Guest Opinion: Firearms and Mental Illness: A Physician’s Perspective – Boulder Daily Camera

Guest Opinion: Firearms and Mental Illness: A Physician’s Perspective – Boulder Daily Camera

By Daniel A. Kinderlehrer, M.D.

No words can describe the awfulness of what happened in Boulder. But at least it was awful enough to re-stir the debate on gun control.

The Republicans are still tied to the far right that turns out at their primaries, despite the fact that the NRA is itself declaring bankruptcy and is no longer able to fill their campaign coffers.

Since they can’t say they condone gun violence, they have to come up with some excuse not to mandate background checks or outlaw AR15’s.

Here it is: First and foremost, we need to keep guns out of the hands of folks with mental illness.

We can all agree that guns and serious mental illness are a bad mix. But when is a mental illness serious? How do we predict when someone will become violent? Once identified, how do we ensure that these people get appropriate mental health treatment? What is the appropriate treatment?

These are all good questions.

And they are all nearly impossible to answer.

The questions we should be asking are why is there so much mental illness, and what can we do to prevent it?

According to the National Institute of Mental Health, 25% of adults in the U.S. suffer from mental illness. Anxiety and depression top the list, but we are also witnessing increasing numbers of people suffering from bipolar disorder, schizophrenia, eating disorders, and personality disorders.

But it’s not only adults. According to a National Survey of Children’s Health in 2016, one in six children between the ages of six and seventeen have a treatable mental health disorder.

These statistics are nothing short of alarming. Anxiety disorders occur in approximately 32% of adolescents 13 to 18 years of age. Twenty-one percent of adolescents experienced major depression in 2015. Since 2014, suicide has replaced homicide as the second most common cause of death in teenagers ages 10 to 19 in the United States.

It wasn’t always this way. People born after 1966 are twenty-two times more likely to suffer from anxiety than people born before 1937. People born after 1945 are ten times as likely to suffer from depression than those born before. High school and college students today are five to eight times more likely to meet the criteria for diagnosis of depression and/or anxiety than they were half a century ago.

What has so dramatically altered the prevalence of mental illness?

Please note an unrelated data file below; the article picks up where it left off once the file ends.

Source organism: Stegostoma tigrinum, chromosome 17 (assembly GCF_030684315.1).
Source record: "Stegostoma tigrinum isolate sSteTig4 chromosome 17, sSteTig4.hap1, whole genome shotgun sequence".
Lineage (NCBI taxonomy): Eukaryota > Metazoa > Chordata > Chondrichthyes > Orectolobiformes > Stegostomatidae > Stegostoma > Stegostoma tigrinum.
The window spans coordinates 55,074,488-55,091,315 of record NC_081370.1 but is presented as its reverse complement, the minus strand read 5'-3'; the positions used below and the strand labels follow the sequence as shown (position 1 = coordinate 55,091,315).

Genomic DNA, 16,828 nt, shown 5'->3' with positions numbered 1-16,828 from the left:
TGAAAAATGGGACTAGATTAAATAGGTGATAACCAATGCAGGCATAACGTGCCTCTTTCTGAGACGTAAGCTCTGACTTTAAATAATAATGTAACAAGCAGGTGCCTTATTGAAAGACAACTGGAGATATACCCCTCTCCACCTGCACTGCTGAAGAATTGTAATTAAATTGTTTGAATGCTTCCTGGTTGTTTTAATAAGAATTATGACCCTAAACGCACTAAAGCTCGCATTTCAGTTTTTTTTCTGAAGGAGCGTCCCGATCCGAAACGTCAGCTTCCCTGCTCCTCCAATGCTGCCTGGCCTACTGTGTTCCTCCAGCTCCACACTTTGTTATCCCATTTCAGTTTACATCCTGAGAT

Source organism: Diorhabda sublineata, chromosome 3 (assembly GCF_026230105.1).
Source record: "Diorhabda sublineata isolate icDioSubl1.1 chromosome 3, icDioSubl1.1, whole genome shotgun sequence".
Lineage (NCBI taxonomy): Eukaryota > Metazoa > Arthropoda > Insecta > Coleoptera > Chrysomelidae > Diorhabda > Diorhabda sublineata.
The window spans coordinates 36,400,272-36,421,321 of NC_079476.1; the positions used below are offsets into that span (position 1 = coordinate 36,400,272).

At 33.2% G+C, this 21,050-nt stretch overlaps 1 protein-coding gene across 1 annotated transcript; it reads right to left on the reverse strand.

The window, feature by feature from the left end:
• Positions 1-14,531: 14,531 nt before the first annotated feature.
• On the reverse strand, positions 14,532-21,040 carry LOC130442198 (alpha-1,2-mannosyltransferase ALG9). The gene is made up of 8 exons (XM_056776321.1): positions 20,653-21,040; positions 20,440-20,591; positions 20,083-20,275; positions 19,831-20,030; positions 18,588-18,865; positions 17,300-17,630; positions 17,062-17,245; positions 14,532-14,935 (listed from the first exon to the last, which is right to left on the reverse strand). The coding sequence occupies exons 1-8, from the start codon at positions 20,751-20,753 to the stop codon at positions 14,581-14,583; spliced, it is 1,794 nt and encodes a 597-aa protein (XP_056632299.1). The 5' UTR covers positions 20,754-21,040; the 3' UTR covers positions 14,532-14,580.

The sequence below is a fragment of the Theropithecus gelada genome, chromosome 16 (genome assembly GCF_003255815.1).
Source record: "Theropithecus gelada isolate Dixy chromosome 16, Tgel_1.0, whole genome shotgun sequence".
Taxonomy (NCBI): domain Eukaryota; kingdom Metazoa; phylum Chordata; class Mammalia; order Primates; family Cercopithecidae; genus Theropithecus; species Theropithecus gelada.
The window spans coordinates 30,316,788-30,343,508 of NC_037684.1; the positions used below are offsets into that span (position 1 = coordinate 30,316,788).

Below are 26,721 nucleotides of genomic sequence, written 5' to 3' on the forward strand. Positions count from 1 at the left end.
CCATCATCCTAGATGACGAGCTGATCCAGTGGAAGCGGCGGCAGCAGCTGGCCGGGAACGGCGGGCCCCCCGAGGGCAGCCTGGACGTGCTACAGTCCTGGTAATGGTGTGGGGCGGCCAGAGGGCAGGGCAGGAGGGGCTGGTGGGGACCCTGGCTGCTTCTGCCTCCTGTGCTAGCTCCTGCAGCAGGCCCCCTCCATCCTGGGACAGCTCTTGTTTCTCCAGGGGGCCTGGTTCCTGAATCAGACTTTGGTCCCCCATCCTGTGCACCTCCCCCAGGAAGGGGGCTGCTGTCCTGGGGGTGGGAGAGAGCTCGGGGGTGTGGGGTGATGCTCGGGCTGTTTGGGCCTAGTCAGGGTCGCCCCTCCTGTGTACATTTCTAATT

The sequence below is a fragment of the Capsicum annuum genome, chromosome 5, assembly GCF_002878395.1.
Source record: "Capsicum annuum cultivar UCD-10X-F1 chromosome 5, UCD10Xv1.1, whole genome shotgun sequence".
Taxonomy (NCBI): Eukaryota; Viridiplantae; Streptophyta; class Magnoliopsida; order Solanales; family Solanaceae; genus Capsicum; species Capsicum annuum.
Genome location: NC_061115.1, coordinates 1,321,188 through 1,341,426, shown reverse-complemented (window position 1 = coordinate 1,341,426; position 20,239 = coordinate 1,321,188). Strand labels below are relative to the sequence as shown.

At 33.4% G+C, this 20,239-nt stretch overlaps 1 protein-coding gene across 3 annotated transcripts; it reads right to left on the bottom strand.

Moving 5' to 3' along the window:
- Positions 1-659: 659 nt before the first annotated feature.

First, we need to realize that mental and physical well-being are intimately connected.

Long-term studies on adults who suffered from childhood abuse reveal not only a higher incidence of mental illness and suicide, but also a significantly higher risk of cardiovascular disease, cancer, immune disorders, and lung disease.

Conversely, numerous physical ailments such as thyroid disease, gluten intolerance, hypoglycemia, fibromyalgia, and Lyme disease can result in psychiatric symptoms. Microbial infections such as strep throats can trigger severe mental and behavioral disorders in children and adolescents.

Scientific studies have also clearly linked depression, attention deficit disorder, and schizophrenia to junk food and the absence of essential fats, vitamins, and minerals in the diets of industrialized nations.

There is a long list of toxic chemicals that can cause depression: pesticides, solvents, including those found in detergents, dry cleaning fluids, and perfumes; polystyrene cups, plates, and packaging; and prescription drugs such as beta-blockers, corticosteroids, pain medications, and tranquilizers—not to mention opiates. In addition, high lead levels are linked with violent behavior.

Let’s face it. We live in a toxic chemical soup that is messing with our minds and other vital organs.

We are not only increasingly overfed (yet malnourished), sedentary, sunlight-deficient, poisoned, and sleep-deprived, but also socially isolated.

Researchers have confirmed a sharp decline in social connectedness in the past 20 years, and social isolation is a huge risk factor for major depression. Pre-industrialized cultures experience virtually no depression.

We can and should work hard to circumvent the Republicans’ intransigence to passing common-sense gun control laws. We must try harder to deny people with mental illness the firearms that they mostly use against themselves. But let’s evaluate our priorities, consider our collective responsibilities, and work on the root causes of mental illness in our nation.

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